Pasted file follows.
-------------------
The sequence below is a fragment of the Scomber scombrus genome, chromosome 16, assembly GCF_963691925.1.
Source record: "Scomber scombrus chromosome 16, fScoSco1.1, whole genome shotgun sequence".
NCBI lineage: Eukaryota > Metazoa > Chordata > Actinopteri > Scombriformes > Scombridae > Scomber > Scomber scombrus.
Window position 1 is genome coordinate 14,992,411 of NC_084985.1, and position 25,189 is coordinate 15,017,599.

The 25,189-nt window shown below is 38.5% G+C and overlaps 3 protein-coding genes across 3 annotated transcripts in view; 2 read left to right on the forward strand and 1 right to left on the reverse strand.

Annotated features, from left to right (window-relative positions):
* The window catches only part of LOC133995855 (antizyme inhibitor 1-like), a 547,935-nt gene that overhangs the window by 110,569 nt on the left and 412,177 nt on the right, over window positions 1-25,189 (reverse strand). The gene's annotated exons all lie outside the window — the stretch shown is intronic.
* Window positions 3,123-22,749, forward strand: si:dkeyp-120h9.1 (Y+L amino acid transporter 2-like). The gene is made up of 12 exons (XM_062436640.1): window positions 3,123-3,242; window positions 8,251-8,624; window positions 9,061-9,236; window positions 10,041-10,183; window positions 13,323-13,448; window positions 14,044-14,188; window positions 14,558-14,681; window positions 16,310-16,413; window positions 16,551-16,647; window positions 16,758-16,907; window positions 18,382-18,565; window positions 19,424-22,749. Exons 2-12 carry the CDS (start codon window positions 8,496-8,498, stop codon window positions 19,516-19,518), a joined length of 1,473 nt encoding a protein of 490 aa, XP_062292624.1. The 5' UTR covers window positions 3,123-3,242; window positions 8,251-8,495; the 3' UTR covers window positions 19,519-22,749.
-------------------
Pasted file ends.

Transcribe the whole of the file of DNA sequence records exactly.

The sequence below is a fragment of the Scomber scombrus genome, chromosome 16, assembly GCF_963691925.1.
Source record: "Scomber scombrus chromosome 16, fScoSco1.1, whole genome shotgun sequence".
NCBI lineage: Eukaryota > Metazoa > Chordata > Actinopteri > Scombriformes > Scombridae > Scomber > Scomber scombrus.
Window position 1 is genome coordinate 14,992,411 of NC_084985.1, and position 25,189 is coordinate 15,017,599.

The 25,189-nt window shown below is 38.5% G+C and overlaps 3 protein-coding genes across 3 annotated transcripts in view; 2 read left to right on the forward strand and 1 right to left on the reverse strand.

Annotated features, from left to right (window-relative positions):
* The window catches only part of LOC133995855 (antizyme inhibitor 1-like), a 547,935-nt gene that overhangs the window by 110,569 nt on the left and 412,177 nt on the right, over window positions 1-25,189 (reverse strand). The gene's annotated exons all lie outside the window — the stretch shown is intronic.
* Window positions 3,123-22,749, forward strand: si:dkeyp-120h9.1 (Y+L amino acid transporter 2-like). The gene is made up of 12 exons (XM_062436640.1): window positions 3,123-3,242; window positions 8,251-8,624; window positions 9,061-9,236; window positions 10,041-10,183; window positions 13,323-13,448; window positions 14,044-14,188; window positions 14,558-14,681; window positions 16,310-16,413; window positions 16,551-16,647; window positions 16,758-16,907; window positions 18,382-18,565; window positions 19,424-22,749. Exons 2-12 carry the CDS (start codon window positions 8,496-8,498, stop codon window positions 19,516-19,518), a joined length of 1,473 nt encoding a protein of 490 aa, XP_062292624.1. The 5' UTR covers window positions 3,123-3,242; window positions 8,251-8,495; the 3' UTR covers window positions 19,519-22,749.